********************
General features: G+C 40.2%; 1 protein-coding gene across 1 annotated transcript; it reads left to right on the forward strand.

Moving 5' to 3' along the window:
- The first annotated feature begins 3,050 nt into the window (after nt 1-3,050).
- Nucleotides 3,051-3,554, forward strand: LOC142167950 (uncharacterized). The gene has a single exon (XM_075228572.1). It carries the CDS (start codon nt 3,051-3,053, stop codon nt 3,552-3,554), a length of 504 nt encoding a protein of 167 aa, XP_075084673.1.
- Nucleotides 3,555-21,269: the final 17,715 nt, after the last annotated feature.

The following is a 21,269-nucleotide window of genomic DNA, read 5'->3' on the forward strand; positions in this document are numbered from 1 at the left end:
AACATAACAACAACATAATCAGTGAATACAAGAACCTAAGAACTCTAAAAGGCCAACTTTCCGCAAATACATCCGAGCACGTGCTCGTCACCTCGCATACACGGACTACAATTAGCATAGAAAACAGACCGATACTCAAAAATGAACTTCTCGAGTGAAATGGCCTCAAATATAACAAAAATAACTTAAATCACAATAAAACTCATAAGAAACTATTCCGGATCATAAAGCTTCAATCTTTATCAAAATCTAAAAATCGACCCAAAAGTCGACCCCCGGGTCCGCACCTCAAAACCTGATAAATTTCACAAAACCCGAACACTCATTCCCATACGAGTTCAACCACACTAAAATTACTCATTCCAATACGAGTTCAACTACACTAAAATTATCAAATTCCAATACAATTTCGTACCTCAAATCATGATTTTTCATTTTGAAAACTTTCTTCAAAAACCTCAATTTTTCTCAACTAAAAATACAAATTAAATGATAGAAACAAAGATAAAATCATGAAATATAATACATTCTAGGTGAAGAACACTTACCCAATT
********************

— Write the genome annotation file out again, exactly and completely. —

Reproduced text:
General features: G+C 40.2%; 1 protein-coding gene across 1 annotated transcript; it reads left to right on the forward strand.

Moving 5' to 3' along the window:
- The first annotated feature begins 3,050 nt into the window (after nt 1-3,050).
- Nucleotides 3,051-3,554, forward strand: LOC142167950 (uncharacterized). The gene has a single exon (XM_075228572.1). It carries the CDS (start codon nt 3,051-3,053, stop codon nt 3,552-3,554), a length of 504 nt encoding a protein of 167 aa, XP_075084673.1.
- Nucleotides 3,555-21,269: the final 17,715 nt, after the last annotated feature.

The following is a 21,269-nucleotide window of genomic DNA, read 5'->3' on the forward strand; positions in this document are numbered from 1 at the left end:
AACATAACAACAACATAATCAGTGAATACAAGAACCTAAGAACTCTAAAAGGCCAACTTTCCGCAAATACATCCGAGCACGTGCTCGTCACCTCGCATACACGGACTACAATTAGCATAGAAAACAGACCGATACTCAAAAATGAACTTCTCGAGTGAAATGGCCTCAAATATAACAAAAATAACTTAAATCACAATAAAACTCATAAGAAACTATTCCGGATCATAAAGCTTCAATCTTTATCAAAATCTAAAAATCGACCCAAAAGTCGACCCCCGGGTCCGCACCTCAAAACCTGATAAATTTCACAAAACCCGAACACTCATTCCCATACGAGTTCAACCACACTAAAATTACTCATTCCAATACGAGTTCAACTACACTAAAATTATCAAATTCCAATACAATTTCGTACCTCAAATCATGATTTTTCATTTTGAAAACTTTCTTCAAAAACCTCAATTTTTCTCAACTAAAAATACAAATTAAATGATAGAAACAAAGATAAAATCATGAAATATAATACATTCTAGGTGAAGAACACTTACCCAATT